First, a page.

Taking Accents as the first example: Compare a thick Glaswegian brogue, such as on display in Taggart with, well, James Bond. It's the same language, but the phonemes (of which English only has 44!) are being said astonishingly differently. Jokes abound that some people need subtitles to make sense of the former. c Just because Tengu, Dragons, and Lizardfolk have the same basic language, doesn't mean that it's easy for them to understand each other. The underlying sounds may be roughly the same, but the accent will tend to "hiss", "growl" or "chirp", based on the vocal organs available to them. (Similar to how tounge-tie causes a lisp)

On the 'Dialects' front, the best real-world example we have is the 'Chinese Language', which really only exists in the written form. For speaking, you have Mandarin, Cantonese, Hu Dialect, and many more. People from one part of China may be unable to understand what people from other parts of China are saying - but they read and write the same symbols. For example, the character "一" (which translates into English as "1", pronounced "one") will be pronounced as "yī" in Mandarin, "yat" in Cantonese, or "yet" in Hu Dialect. "Hello", written "你好" is "Nǐ hǎo" in Mandarin, "néih hóu" in Cantonese, or "nóng hō" in Hu Dialect.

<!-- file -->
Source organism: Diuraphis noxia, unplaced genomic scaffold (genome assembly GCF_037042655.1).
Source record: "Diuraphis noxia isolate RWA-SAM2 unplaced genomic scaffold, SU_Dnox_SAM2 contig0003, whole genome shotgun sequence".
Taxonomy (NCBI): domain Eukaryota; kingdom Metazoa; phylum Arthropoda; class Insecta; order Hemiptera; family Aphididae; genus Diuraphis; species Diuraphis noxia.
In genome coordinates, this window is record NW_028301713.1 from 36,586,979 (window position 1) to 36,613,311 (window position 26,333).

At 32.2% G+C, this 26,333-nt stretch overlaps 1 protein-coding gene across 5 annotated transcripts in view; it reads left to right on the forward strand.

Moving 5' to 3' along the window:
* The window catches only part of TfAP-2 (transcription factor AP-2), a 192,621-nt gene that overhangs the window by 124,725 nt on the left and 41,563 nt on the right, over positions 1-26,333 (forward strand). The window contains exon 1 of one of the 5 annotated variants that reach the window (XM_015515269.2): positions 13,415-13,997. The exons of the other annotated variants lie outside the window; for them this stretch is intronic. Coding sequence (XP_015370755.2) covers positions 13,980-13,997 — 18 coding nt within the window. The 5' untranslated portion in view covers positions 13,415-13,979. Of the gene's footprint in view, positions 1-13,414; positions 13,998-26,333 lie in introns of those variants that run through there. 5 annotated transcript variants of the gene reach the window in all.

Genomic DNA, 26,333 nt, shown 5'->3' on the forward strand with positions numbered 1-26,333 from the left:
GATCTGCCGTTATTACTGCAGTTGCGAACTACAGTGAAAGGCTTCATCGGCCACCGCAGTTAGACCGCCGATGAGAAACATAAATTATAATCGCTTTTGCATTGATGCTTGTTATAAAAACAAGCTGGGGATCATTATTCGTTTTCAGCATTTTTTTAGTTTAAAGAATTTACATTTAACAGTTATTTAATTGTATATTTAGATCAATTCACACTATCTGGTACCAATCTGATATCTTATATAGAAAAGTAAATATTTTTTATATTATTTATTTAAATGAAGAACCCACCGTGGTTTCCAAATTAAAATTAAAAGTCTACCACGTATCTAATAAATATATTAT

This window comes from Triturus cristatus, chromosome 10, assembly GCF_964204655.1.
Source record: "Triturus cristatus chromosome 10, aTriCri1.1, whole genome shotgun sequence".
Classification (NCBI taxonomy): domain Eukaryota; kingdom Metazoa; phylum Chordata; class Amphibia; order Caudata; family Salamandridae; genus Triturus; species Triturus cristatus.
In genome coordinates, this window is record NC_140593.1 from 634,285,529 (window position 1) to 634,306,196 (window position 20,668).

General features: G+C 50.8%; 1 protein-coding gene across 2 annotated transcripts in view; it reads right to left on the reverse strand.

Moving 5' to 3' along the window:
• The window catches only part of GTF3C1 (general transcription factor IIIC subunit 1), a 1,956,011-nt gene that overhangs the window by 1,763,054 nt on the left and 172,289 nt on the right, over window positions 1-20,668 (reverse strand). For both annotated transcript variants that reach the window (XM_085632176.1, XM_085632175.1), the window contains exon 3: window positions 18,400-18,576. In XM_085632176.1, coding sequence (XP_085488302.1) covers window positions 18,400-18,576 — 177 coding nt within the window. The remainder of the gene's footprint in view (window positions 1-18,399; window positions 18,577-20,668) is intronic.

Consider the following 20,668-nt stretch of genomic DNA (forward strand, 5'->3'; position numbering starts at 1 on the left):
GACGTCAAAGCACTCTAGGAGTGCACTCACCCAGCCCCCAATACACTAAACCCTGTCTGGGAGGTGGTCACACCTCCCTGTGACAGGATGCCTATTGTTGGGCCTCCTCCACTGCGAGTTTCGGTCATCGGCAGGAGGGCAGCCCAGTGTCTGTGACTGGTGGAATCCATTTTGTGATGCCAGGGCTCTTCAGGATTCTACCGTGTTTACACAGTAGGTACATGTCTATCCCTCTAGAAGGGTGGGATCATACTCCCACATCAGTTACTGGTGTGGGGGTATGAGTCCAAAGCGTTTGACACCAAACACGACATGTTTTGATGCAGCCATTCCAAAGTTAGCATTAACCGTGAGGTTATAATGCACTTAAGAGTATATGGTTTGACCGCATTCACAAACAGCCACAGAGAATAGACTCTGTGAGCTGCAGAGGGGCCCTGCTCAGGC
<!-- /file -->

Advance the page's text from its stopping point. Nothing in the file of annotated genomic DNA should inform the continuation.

(This was quite a clever ploy by the Chinese Emperor, providing a way to disseminate his edicts and laws in a way that any of his subjects could understand them, without trying to force them to learn an entirely new spoken language. Part of the reason for its success is, of course, that the spoken languages are all members of the same 'family', so their syntax and grammar are sufficiently close to be covered by a single pictographic writing system.)